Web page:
Objectives

The ultimate objective of this project is to integrate a damage detection algorithm capable of evaluating a bridge¿s structural capacity and estimating remaining service life into a structural health monitoring system.

Scope of Work

The research is proposed to be conducted in three Phases. In Phase I, a gap analysis should be performed to identify areas that require additional work before implementing structural health monitoring as a tool to evaluate structural capacity and remaining service life. Future phases of this project would then be based on the results of the gap analysis, but would address such issues as: ¿ Which damage detection algorithm(s) to implement, ¿ Whether the SHM system should be permanent or mobile, and, most importantly, ¿ How the results from the damage detection algorithm can be utilized to assess capacity and estimate remaining service life. In Phase II, refined algorithms will be developed to determine load ratings utilizing SHM approaches. In Phase III, statistical models will be developed that utilize the load rating algorithms described above to determine structural degradation and remaining service life.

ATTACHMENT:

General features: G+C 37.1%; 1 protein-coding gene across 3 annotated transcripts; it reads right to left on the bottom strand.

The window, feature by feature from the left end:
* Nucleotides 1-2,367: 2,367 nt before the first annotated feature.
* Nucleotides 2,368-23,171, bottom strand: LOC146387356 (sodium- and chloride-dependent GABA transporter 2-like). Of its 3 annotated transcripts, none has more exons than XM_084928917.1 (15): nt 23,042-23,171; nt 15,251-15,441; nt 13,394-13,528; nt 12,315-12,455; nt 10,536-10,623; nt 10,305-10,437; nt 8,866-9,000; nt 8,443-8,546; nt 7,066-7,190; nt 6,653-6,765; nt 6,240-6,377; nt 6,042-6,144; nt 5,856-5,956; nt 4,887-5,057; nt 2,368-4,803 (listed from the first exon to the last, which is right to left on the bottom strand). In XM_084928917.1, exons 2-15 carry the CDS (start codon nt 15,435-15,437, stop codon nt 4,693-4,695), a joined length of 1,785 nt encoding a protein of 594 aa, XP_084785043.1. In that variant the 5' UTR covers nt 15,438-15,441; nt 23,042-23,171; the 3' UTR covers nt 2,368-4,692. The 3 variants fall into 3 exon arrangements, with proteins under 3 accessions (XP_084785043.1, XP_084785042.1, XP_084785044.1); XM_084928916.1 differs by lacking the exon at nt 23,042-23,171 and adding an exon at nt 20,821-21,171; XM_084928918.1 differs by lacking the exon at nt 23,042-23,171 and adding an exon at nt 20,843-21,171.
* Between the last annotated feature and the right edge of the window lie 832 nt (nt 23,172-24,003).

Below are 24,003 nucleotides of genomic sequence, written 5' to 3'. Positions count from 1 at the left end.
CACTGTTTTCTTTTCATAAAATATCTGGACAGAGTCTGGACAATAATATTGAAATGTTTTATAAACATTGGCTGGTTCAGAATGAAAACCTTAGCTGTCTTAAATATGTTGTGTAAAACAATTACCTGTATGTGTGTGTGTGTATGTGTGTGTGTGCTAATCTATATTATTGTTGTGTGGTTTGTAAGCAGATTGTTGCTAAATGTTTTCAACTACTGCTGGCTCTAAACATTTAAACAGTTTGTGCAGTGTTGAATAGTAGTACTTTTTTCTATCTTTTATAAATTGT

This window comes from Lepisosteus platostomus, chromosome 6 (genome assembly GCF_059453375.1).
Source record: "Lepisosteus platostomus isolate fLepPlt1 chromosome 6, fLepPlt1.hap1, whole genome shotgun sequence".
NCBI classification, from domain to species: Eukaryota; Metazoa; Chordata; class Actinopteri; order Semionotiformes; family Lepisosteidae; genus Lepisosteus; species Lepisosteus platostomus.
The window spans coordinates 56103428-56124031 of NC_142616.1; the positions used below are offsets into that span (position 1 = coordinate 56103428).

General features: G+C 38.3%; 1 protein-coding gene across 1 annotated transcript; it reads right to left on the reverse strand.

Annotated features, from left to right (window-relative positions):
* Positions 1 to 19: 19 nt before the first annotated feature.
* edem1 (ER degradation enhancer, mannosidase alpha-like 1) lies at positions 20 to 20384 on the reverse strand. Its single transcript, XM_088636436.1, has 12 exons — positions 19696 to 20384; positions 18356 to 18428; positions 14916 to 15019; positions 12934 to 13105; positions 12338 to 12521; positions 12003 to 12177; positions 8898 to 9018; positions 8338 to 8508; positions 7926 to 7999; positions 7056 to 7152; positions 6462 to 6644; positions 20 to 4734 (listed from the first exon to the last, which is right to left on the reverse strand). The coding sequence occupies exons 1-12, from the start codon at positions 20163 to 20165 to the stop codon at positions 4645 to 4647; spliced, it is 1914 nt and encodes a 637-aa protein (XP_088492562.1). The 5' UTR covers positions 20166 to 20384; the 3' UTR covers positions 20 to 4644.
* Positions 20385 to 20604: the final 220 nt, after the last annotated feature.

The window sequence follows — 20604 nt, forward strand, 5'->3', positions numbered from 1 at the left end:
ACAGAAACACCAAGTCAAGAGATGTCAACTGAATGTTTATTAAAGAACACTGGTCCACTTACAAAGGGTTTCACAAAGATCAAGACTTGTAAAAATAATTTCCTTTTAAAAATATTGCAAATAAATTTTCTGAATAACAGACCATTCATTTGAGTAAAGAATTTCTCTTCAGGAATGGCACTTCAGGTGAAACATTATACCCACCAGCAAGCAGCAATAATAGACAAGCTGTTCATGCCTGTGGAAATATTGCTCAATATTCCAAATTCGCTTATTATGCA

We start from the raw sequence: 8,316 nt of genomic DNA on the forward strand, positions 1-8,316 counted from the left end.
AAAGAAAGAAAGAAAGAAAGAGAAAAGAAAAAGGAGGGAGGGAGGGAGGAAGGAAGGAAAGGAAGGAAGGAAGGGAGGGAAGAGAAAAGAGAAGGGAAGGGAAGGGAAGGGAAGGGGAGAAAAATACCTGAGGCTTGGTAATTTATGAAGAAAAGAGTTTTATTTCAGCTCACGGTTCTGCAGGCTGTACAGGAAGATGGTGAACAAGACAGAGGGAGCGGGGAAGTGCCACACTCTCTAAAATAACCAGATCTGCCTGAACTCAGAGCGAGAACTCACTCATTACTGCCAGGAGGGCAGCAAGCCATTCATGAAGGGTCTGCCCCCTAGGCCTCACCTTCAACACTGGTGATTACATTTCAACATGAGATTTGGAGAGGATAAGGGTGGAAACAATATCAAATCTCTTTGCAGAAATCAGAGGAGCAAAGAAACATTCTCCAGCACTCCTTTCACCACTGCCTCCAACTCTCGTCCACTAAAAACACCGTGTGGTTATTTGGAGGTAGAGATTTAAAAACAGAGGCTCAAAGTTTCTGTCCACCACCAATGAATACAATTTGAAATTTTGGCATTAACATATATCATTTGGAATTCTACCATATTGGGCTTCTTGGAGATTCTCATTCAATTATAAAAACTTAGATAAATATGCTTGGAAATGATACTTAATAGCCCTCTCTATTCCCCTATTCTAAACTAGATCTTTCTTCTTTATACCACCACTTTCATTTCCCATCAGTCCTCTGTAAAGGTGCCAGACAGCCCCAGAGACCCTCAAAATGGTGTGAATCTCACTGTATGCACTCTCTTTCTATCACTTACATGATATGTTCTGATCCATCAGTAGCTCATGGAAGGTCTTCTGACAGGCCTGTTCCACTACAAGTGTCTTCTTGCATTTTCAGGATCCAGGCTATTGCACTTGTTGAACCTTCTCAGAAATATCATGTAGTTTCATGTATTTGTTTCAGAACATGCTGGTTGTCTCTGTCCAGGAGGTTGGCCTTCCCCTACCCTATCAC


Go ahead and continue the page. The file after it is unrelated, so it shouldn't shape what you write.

Comments

$30,000 -,$50,000 per year for four years requested from particpating states. The project scope is expandable to $1,000,000 depending on the number of states participating.

No document attached.